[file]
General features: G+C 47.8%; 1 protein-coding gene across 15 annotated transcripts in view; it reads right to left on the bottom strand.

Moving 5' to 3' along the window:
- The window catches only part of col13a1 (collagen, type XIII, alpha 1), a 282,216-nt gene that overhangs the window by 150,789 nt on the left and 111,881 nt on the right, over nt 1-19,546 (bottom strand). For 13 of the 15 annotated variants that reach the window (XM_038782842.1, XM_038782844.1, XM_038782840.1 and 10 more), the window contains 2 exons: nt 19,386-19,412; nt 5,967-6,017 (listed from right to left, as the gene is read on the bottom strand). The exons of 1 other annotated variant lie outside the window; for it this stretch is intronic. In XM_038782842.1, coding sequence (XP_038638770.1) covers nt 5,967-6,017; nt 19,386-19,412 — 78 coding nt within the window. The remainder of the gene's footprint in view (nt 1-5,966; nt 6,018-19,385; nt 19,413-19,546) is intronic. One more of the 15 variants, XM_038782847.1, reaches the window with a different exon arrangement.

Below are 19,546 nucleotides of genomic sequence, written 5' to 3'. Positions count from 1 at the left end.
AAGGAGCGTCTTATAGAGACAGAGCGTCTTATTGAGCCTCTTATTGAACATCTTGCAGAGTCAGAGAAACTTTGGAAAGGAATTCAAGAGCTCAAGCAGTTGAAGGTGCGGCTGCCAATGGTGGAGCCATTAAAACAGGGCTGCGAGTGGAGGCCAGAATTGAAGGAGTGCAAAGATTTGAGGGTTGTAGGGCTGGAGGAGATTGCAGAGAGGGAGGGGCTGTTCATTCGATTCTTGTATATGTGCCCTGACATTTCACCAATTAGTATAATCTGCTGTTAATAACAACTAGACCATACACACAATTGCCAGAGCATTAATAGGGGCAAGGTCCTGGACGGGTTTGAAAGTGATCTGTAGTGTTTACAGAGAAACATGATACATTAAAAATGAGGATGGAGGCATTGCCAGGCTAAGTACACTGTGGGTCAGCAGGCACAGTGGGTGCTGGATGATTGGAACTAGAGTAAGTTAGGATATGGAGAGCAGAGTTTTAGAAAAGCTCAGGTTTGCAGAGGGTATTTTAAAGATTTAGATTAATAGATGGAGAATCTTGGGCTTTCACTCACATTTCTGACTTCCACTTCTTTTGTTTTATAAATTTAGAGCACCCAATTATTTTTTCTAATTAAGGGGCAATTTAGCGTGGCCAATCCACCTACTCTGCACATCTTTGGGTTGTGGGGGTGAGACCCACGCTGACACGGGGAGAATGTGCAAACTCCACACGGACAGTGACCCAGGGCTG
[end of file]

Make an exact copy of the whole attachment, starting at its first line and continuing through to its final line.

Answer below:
General features: G+C 47.8%; 1 protein-coding gene across 15 annotated transcripts in view; it reads right to left on the bottom strand.

Moving 5' to 3' along the window:
- The window catches only part of col13a1 (collagen, type XIII, alpha 1), a 282,216-nt gene that overhangs the window by 150,789 nt on the left and 111,881 nt on the right, over nt 1-19,546 (bottom strand). For 13 of the 15 annotated variants that reach the window (XM_038782842.1, XM_038782844.1, XM_038782840.1 and 10 more), the window contains 2 exons: nt 19,386-19,412; nt 5,967-6,017 (listed from right to left, as the gene is read on the bottom strand). The exons of 1 other annotated variant lie outside the window; for it this stretch is intronic. In XM_038782842.1, coding sequence (XP_038638770.1) covers nt 5,967-6,017; nt 19,386-19,412 — 78 coding nt within the window. The remainder of the gene's footprint in view (nt 1-5,966; nt 6,018-19,385; nt 19,413-19,546) is intronic. One more of the 15 variants, XM_038782847.1, reaches the window with a different exon arrangement.

Below are 19,546 nucleotides of genomic sequence, written 5' to 3'. Positions count from 1 at the left end.
AAGGAGCGTCTTATAGAGACAGAGCGTCTTATTGAGCCTCTTATTGAACATCTTGCAGAGTCAGAGAAACTTTGGAAAGGAATTCAAGAGCTCAAGCAGTTGAAGGTGCGGCTGCCAATGGTGGAGCCATTAAAACAGGGCTGCGAGTGGAGGCCAGAATTGAAGGAGTGCAAAGATTTGAGGGTTGTAGGGCTGGAGGAGATTGCAGAGAGGGAGGGGCTGTTCATTCGATTCTTGTATATGTGCCCTGACATTTCACCAATTAGTATAATCTGCTGTTAATAACAACTAGACCATACACACAATTGCCAGAGCATTAATAGGGGCAAGGTCCTGGACGGGTTTGAAAGTGATCTGTAGTGTTTACAGAGAAACATGATACATTAAAAATGAGGATGGAGGCATTGCCAGGCTAAGTACACTGTGGGTCAGCAGGCACAGTGGGTGCTGGATGATTGGAACTAGAGTAAGTTAGGATATGGAGAGCAGAGTTTTAGAAAAGCTCAGGTTTGCAGAGGGTATTTTAAAGATTTAGATTAATAGATGGAGAATCTTGGGCTTTCACTCACATTTCTGACTTCCACTTCTTTTGTTTTATAAATTTAGAGCACCCAATTATTTTTTCTAATTAAGGGGCAATTTAGCGTGGCCAATCCACCTACTCTGCACATCTTTGGGTTGTGGGGGTGAGACCCACGCTGACACGGGGAGAATGTGCAAACTCCACACGGACAGTGACCCAGGGCTG